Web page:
With a rousing chorus of "Auld Lang Syne" still ringing, I troop upstairs to my office, once more to plunge into a series of now impossible deadlines. The final year of the degree is stratospherically more difficult than the previous two for a number of reasons, and has been, and will continue to be a struggle against deadlines and poor planning. For once, most of the poor planning though, is not, in my humble opinion, mine, but rather a disjointed and uneven series of final year modules. Oak table syndrome still afflicts me, and I had expected the final year to be a coagulation, a synthesis, a concentration and a summation of all that has gone before, but instead I am finding myself awash in new unexplored and unrelated modules that test patience not intellect. An example is my Work Experience Module. Firstly, it is surprising to have a Work experience Module on a degree that is not vocational. Secondly, I hardly need more work experience as an exercise, although the paid sort would not be unwelcome. And finally, the module is, in a word that has become my second least favourite in the English language, 'underpinned' by 'theories' of reflection and situated learning.
This all causes me a few difficulties. Firstly, underpinning is something that is done to houses under adverse soil conditions, and I cannot avoid, cognitively, making the connection, so that whenever I consider this particular module, I picture it as a dangerously unstable edifice, lurching slightly to the left and under imminent possibility of collapse. Secondly, much of the academic work published related to reflection includes within its title the other hateful word "Towards...". My own personal opinion is that academic work that includes the title "Towards..." should be referred back to the author on grounds of incompleteness. I am fairly sure that Einstein would not have published a paper called "Towards a Theory of General Relativity - some incomplete equations" and equally would not have included in that paper the mathematical expression e=m multiplied by something I havent worked out yet. And Andrew Wiles would not have started his famous proof of Fermat's Last Theorem with "Actually, chaps, I havent quite worked out all the details yet, but if you guys can just use your imagination in the bits where I've left big blanks, I'm sure I'll get round to it sooner or later..." .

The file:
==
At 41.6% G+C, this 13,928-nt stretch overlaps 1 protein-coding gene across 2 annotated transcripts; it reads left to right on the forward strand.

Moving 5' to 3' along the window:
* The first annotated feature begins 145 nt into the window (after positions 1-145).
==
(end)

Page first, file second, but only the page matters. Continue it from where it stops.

Unfortunately, no matter how much discomfort I have with some modules, they must be completed, if only because I think my chances for rising in the League Tables of Academics from joint-second to first would be greatly enhanced by achieving at least a 2:1 in an undergraduate degree. So its back to work and back to normal.
Whatever that is.